By Charlie Edwards
Maybe it was the receipt of the medal. Or the Big Ben chimes in time with Jerusalem as we embarked upon Parliament square. Or maybe the camaraderie that spurred us through every metre marker and water station and twist and turn that makes the London 10km run the best 10km in the world.
I am slightly biased of course. The route goes past the home of modern democracy, the Cenotaph war memorial and Nelson’s column. A proper fix of pomp and circumstance for a patriotism junkie. The British spirit of never giving up and wearing silly costumes provides endearing inspiration, especially when running on a street awash with hundreds of colours representing thousands of charities.
Knowing of the personal tragedy that spurs on thousands of my fellow runners today is an awfully humbling experience. What makes it even more humbling is that the little girl we were running for is still alive and well and will be for many years. Our run was ensuring she has the best life possible, not run in memory, like many others. This was a great source of hope as jelly-leg syndrome and thigh chafe took hold. Knowing the hope and inspiration for others we would provide by raising this money made the finish line feel so much closer.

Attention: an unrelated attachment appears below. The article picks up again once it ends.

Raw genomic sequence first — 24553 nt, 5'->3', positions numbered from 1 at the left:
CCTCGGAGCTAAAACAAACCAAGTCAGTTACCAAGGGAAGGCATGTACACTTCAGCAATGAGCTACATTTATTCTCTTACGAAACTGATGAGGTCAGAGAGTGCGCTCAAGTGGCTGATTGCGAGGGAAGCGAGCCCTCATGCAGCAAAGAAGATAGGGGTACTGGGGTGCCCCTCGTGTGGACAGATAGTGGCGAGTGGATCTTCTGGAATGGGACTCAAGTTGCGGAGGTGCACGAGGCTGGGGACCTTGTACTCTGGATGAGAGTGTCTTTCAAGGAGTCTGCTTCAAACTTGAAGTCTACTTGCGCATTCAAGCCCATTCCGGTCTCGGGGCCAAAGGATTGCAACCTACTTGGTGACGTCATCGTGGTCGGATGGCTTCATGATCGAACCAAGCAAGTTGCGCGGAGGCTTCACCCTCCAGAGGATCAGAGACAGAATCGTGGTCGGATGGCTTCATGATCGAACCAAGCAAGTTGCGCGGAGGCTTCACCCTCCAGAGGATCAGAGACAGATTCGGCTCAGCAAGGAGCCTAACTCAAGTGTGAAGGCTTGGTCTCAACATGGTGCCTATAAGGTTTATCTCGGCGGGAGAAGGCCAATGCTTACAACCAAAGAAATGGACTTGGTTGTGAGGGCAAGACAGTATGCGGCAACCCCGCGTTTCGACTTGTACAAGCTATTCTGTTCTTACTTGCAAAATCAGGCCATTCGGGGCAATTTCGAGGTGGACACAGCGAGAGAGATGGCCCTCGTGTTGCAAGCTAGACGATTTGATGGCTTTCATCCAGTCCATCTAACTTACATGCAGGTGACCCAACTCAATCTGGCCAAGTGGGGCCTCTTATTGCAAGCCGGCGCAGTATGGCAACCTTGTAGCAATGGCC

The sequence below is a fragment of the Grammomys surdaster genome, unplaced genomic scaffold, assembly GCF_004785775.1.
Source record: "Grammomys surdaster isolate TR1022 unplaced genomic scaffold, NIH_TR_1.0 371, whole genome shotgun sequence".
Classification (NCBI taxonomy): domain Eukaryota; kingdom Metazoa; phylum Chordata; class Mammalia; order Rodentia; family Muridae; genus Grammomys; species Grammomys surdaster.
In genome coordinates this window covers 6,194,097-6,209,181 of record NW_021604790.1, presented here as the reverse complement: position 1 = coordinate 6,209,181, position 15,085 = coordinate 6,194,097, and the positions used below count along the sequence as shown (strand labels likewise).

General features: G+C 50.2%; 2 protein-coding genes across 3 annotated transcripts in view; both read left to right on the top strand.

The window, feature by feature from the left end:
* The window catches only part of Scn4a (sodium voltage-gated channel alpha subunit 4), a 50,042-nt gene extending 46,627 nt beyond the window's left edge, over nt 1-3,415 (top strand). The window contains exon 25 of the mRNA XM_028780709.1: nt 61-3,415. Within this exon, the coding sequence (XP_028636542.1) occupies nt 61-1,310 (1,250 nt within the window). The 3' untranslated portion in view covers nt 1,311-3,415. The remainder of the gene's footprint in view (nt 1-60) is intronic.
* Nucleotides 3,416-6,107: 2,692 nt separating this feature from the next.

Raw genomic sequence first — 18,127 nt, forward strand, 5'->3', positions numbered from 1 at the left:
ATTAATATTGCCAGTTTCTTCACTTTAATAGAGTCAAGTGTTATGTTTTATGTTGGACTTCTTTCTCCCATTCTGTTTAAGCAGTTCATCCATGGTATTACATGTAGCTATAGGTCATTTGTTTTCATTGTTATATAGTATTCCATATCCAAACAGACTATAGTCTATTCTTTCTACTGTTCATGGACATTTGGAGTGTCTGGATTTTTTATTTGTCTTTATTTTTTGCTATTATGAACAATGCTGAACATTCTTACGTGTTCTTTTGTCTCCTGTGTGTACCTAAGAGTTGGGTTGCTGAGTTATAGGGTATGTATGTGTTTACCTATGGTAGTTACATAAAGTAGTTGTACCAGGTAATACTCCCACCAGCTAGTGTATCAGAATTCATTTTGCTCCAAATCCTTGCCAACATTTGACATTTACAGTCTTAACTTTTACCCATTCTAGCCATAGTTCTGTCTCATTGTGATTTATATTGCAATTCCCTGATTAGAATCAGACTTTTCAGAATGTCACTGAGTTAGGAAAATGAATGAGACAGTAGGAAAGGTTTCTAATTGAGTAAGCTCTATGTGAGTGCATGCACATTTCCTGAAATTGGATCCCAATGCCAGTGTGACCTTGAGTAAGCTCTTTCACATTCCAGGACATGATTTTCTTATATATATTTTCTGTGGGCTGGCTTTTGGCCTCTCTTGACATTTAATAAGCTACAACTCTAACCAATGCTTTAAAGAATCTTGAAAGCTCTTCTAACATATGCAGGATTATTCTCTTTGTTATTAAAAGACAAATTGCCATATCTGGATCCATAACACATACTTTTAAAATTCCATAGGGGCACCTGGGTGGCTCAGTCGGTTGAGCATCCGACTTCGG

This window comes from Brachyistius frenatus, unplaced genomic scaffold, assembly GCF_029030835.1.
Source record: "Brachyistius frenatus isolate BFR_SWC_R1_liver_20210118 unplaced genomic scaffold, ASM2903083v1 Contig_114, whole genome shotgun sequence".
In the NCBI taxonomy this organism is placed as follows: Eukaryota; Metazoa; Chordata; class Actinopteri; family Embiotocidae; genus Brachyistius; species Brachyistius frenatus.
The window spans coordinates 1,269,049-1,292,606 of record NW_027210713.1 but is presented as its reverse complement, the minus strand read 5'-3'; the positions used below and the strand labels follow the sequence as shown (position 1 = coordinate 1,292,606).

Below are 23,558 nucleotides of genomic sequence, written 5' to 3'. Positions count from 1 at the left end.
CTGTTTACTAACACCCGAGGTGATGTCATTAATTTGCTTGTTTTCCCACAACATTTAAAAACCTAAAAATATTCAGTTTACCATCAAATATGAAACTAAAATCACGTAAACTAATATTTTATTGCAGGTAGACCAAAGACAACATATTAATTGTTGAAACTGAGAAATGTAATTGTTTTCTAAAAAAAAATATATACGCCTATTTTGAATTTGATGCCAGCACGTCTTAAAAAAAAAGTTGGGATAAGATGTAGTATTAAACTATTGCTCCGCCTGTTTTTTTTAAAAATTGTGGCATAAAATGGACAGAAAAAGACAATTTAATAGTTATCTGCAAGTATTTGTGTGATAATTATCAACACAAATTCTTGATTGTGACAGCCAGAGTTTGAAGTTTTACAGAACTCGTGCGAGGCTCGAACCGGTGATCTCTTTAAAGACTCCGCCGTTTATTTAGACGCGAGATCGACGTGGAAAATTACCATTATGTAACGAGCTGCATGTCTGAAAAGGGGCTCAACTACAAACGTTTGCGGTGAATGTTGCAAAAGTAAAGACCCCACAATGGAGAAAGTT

Fundraising is not about who can make the most money, nor who can run the fastest. It does not matter whether in a team or on your own, for a charity you know and are affected by or not, in your village or the Marathon. What matters is the act of selflessly devoting time and energy to a cause you believe in. If you believe, you can get things done. As I mentioned earlier, we passed Parliament Square, and the protesters. (I recommend Jess Freeman’s blog for Total Politics My Trip to Parliament Square– well worth a read) The way they go about “championing” causes were completely upstaged by the 25,000 individuals – with 25,000 individual stories, motivations and causes they believe in – actually doing something for good today.
I am not ashamed to say I am quite proud of myself today. And of my team-mates and best friends Martin Joyce and Jamie Woods who joined me on our 57 minute jog through an empty central London. I would also like to thank the organisers, the people at RSAUK and the 25,000 friends we met along the way, including the cow who didn’t talk very good English, the Scooby Doo ensemble, the nuns, the bananas, the old man with the pipe and the zebra. I hope you finished in the end mate.
You can still sponsor us if you are feeling generous. Please visit http://www.justgiving.com/woods-edwards-joyce or comment below for more details of the charity, the run or how to get involved.
P.S. Just rung up Absolute Radio to win festival tickets and not only got through to Leona Graham (my favourite presenter!) but won tickets to the Sundae on the Common Festival in two weeks’ time. GOOD KARMA